On a negative side, the oil price slump only confirmed the timing of the Faroe Petroleum takeover (and its impact on the debt profile of the company) was unfavorable. With the additions of the North Sea offshore oil-producing assets to the portfolio, DNO’s average lifting costs rose to $5.4 per barrel of oil equivalent (in the North Sea, it spent $17.7 per barrel of oil equivalent; see page 6 of the 2019 Interim results). Next, after the Faroe takeover, DNO’s end-2019 consolidated debt jumped to $1.06 billion from $594 million in 2018. The silver lining is that the company had been consistently buying FAPE01 bonds using its abundant cash flow, and by now, the leverage had been partly reduced. In the recent press release, the company did not mention if it suspends the bond buyback program or not.
Investors say goodbye to the recently reinstated dividend
Inspired by the regularity of the export payments from Kurdistan, DNO reintroduced its dividend in late 2018. Now, the dividend is something of the past, as export payments have become irregular again.
DNO’s ability to maintain its level of spending has also been strained by interruptions and delays to monthly payments for its oil exports from Kurdistan; the last payment received in January covered September 2019 exports.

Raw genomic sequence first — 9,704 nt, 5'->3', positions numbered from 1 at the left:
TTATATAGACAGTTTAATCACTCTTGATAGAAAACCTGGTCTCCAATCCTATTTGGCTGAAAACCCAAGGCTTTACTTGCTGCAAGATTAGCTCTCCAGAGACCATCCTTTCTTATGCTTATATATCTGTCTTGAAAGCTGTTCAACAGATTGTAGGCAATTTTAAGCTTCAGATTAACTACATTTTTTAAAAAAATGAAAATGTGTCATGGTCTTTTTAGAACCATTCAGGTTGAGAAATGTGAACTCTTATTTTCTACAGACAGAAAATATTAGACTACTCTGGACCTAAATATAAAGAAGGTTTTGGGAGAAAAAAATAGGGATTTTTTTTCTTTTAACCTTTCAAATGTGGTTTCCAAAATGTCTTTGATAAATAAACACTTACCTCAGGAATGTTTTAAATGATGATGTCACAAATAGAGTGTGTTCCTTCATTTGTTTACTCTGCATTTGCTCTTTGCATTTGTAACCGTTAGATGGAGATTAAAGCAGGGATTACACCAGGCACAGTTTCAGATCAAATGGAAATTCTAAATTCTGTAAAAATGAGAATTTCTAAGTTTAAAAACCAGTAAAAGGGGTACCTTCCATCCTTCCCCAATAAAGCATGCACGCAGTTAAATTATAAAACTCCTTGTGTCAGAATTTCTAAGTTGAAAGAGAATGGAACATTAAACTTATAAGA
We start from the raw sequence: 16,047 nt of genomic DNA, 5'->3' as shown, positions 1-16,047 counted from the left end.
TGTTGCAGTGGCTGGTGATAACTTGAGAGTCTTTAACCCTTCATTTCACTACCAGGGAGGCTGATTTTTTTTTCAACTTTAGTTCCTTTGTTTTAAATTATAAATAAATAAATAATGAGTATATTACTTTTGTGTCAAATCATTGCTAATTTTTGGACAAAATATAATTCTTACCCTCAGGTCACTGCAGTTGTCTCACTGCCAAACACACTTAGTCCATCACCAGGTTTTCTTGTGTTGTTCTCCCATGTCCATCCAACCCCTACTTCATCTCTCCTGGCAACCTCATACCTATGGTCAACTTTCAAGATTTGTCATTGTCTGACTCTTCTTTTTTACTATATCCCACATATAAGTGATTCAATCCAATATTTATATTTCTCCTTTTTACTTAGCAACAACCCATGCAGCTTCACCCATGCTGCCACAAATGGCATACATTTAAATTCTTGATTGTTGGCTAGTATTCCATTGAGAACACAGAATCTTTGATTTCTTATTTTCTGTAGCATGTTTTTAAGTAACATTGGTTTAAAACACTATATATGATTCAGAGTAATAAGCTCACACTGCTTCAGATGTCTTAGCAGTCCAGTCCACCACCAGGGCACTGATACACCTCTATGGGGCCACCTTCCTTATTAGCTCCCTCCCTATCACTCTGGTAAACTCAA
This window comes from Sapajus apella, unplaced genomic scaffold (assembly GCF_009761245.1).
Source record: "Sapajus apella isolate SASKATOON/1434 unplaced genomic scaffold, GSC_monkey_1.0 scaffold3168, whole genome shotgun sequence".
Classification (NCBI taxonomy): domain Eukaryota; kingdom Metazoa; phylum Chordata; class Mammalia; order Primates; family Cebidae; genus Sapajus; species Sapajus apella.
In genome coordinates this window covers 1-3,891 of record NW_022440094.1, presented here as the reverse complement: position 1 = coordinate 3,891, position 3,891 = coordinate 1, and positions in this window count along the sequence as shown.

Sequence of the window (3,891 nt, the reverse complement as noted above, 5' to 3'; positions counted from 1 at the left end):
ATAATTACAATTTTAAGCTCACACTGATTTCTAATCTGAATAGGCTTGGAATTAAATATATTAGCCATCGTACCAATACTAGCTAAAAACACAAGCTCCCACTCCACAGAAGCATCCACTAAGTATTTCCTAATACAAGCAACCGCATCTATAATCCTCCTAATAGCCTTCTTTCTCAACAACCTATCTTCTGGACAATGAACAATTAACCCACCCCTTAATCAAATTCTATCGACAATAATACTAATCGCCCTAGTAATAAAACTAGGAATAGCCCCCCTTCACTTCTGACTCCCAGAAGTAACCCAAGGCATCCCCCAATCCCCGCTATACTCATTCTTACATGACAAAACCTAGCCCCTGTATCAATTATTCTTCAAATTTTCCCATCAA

For a broader context, its closest peer, the LSE-listed Genel Energy (OTCPK:GEGYF), has recently presented its 2019 results and said it had decided not to eliminate the dividend, but postponed the DPS increase. This is a courageous decision, and I hope the firm will not have to eliminate shareholder rewards urgently in the coming weeks.
The Baeshiqa license exploration campaign remains a top priority
In my previous articles, I have already discussed the light oil discovery made by DNO in the Baeshiqa license (the partners in the asset are energy heavyweight Exxon Mobil (XOM), Turkish Energy Company, and the KRG). In the press release, DNO said it would not scale spending related to the Baeshiqa-2 back, as it is essential to assess if the discovery is commercial or not. Apart from that, a $100-million Peshkabir-to-Tawke gas capture, transport and reinjection project also remains a priority. Here I can only conclude that DNO’s Board clearly understands that it must protect the company’s growth prospects (the Baeshiqa is at the crux of the medium-term growth) even when oil bears are raging.
DNO is not ill-prepared for the downturn
On a positive side, DNO is led by experienced executives who have already seen the worst. The company came through the geopolitical crisis in the Middle East amid ISIS expansion and was battered by the mid-2010s oil price slump. Mr. Mossavar-Rahmani, Executive Chairman, was at the helm during this challenging period and I believe the Board members under his leadership will do their best to ward off the cash crunch.